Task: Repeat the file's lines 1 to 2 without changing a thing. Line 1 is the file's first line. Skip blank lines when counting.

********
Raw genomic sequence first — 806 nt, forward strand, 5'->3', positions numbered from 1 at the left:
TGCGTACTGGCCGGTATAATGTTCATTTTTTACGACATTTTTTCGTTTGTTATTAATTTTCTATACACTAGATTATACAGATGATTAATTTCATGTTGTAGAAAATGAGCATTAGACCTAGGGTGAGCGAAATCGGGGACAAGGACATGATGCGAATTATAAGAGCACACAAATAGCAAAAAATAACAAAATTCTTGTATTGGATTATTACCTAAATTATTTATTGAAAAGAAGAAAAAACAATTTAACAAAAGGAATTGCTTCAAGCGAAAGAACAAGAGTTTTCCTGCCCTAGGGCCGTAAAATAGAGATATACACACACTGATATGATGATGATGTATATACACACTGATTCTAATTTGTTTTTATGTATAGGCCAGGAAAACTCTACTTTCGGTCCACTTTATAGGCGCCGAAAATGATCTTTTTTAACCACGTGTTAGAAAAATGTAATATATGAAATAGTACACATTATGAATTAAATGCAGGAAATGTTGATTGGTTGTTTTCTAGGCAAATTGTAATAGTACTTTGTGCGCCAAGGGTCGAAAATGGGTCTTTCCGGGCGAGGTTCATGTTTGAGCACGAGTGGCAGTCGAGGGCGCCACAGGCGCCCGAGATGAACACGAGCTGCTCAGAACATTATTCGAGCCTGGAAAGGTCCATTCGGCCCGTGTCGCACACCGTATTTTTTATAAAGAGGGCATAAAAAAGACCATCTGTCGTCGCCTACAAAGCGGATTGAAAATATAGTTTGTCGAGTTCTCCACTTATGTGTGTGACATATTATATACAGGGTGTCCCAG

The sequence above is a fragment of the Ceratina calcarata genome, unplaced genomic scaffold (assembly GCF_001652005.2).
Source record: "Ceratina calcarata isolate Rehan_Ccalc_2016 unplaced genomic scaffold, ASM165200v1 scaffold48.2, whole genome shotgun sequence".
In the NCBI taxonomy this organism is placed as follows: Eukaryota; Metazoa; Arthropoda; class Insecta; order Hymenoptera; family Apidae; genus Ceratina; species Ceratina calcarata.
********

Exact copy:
Raw genomic sequence first — 806 nt, forward strand, 5'->3', positions numbered from 1 at the left:
TGCGTACTGGCCGGTATAATGTTCATTTTTTACGACATTTTTTCGTTTGTTATTAATTTTCTATACACTAGATTATACAGATGATTAATTTCATGTTGTAGAAAATGAGCATTAGACCTAGGGTGAGCGAAATCGGGGACAAGGACATGATGCGAATTATAAGAGCACACAAATAGCAAAAAATAACAAAATTCTTGTATTGGATTATTACCTAAATTATTTATTGAAAAGAAGAAAAAACAATTTAACAAAAGGAATTGCTTCAAGCGAAAGAACAAGAGTTTTCCTGCCCTAGGGCCGTAAAATAGAGATATACACACACTGATATGATGATGATGTATATACACACTGATTCTAATTTGTTTTTATGTATAGGCCAGGAAAACTCTACTTTCGGTCCACTTTATAGGCGCCGAAAATGATCTTTTTTAACCACGTGTTAGAAAAATGTAATATATGAAATAGTACACATTATGAATTAAATGCAGGAAATGTTGATTGGTTGTTTTCTAGGCAAATTGTAATAGTACTTTGTGCGCCAAGGGTCGAAAATGGGTCTTTCCGGGCGAGGTTCATGTTTGAGCACGAGTGGCAGTCGAGGGCGCCACAGGCGCCCGAGATGAACACGAGCTGCTCAGAACATTATTCGAGCCTGGAAAGGTCCATTCGGCCCGTGTCGCACACCGTATTTTTTATAAAGAGGGCATAAAAAAGACCATCTGTCGTCGCCTACAAAGCGGATTGAAAATATAGTTTGTCGAGTTCTCCACTTATGTGTGTGACATATTATATACAGGGTGTCCCAG